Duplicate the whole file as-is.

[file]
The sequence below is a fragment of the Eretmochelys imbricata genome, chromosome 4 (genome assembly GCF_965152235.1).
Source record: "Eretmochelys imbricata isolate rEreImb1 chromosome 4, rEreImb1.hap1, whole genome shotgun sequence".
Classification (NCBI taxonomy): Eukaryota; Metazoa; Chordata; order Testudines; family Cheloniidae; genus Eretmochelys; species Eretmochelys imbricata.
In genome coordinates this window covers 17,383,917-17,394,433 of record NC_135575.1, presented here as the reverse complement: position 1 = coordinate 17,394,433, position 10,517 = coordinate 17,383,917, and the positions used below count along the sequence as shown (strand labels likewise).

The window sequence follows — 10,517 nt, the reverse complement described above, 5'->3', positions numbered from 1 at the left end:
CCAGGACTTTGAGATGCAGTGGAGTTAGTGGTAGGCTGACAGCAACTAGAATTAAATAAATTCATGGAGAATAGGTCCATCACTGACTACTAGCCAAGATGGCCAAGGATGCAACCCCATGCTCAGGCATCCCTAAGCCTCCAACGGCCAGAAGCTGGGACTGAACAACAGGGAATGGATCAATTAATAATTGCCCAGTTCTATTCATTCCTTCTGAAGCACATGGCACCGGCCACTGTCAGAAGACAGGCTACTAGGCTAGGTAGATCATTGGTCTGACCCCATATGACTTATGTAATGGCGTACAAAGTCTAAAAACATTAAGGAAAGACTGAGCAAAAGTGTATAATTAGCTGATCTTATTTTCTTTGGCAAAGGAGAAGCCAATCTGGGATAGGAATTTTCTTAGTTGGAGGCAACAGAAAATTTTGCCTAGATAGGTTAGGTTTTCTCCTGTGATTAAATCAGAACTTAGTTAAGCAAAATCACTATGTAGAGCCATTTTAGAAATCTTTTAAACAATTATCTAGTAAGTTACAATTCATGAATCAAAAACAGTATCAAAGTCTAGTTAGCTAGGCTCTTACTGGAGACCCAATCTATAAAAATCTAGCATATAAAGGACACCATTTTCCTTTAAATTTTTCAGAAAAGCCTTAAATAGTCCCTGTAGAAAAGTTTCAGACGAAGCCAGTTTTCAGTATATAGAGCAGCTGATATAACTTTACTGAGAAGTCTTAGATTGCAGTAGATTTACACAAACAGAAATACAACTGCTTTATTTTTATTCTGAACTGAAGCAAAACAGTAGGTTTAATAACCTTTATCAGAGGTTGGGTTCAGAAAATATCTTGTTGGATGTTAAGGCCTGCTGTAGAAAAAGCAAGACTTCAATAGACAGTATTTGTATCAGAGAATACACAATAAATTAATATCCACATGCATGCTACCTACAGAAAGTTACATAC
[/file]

The sequence below is a fragment of the Eretmochelys imbricata genome, chromosome 4 (genome assembly GCF_965152235.1).
Source record: "Eretmochelys imbricata isolate rEreImb1 chromosome 4, rEreImb1.hap1, whole genome shotgun sequence".
Classification (NCBI taxonomy): Eukaryota; Metazoa; Chordata; order Testudines; family Cheloniidae; genus Eretmochelys; species Eretmochelys imbricata.
In genome coordinates this window covers 17,383,917-17,394,433 of record NC_135575.1, presented here as the reverse complement: position 1 = coordinate 17,394,433, position 10,517 = coordinate 17,383,917, and the positions used below count along the sequence as shown (strand labels likewise).

The window sequence follows — 10,517 nt, the reverse complement described above, 5'->3', positions numbered from 1 at the left end:
CCAGGACTTTGAGATGCAGTGGAGTTAGTGGTAGGCTGACAGCAACTAGAATTAAATAAATTCATGGAGAATAGGTCCATCACTGACTACTAGCCAAGATGGCCAAGGATGCAACCCCATGCTCAGGCATCCCTAAGCCTCCAACGGCCAGAAGCTGGGACTGAACAACAGGGAATGGATCAATTAATAATTGCCCAGTTCTATTCATTCCTTCTGAAGCACATGGCACCGGCCACTGTCAGAAGACAGGCTACTAGGCTAGGTAGATCATTGGTCTGACCCCATATGACTTATGTAATGGCGTACAAAGTCTAAAAACATTAAGGAAAGACTGAGCAAAAGTGTATAATTAGCTGATCTTATTTTCTTTGGCAAAGGAGAAGCCAATCTGGGATAGGAATTTTCTTAGTTGGAGGCAACAGAAAATTTTGCCTAGATAGGTTAGGTTTTCTCCTGTGATTAAATCAGAACTTAGTTAAGCAAAATCACTATGTAGAGCCATTTTAGAAATCTTTTAAACAATTATCTAGTAAGTTACAATTCATGAATCAAAAACAGTATCAAAGTCTAGTTAGCTAGGCTCTTACTGGAGACCCAATCTATAAAAATCTAGCATATAAAGGACACCATTTTCCTTTAAATTTTTCAGAAAAGCCTTAAATAGTCCCTGTAGAAAAGTTTCAGACGAAGCCAGTTTTCAGTATATAGAGCAGCTGATATAACTTTACTGAGAAGTCTTAGATTGCAGTAGATTTACACAAACAGAAATACAACTGCTTTATTTTTATTCTGAACTGAAGCAAAACAGTAGGTTTAATAACCTTTATCAGAGGTTGGGTTCAGAAAATATCTTGTTGGATGTTAAGGCCTGCTGTAGAAAAAGCAAGACTTCAATAGACAGTATTTGTATCAGAGAATACACAATAAATTAATATCCACATGCATGCTACCTACAGAAAGTTACATAC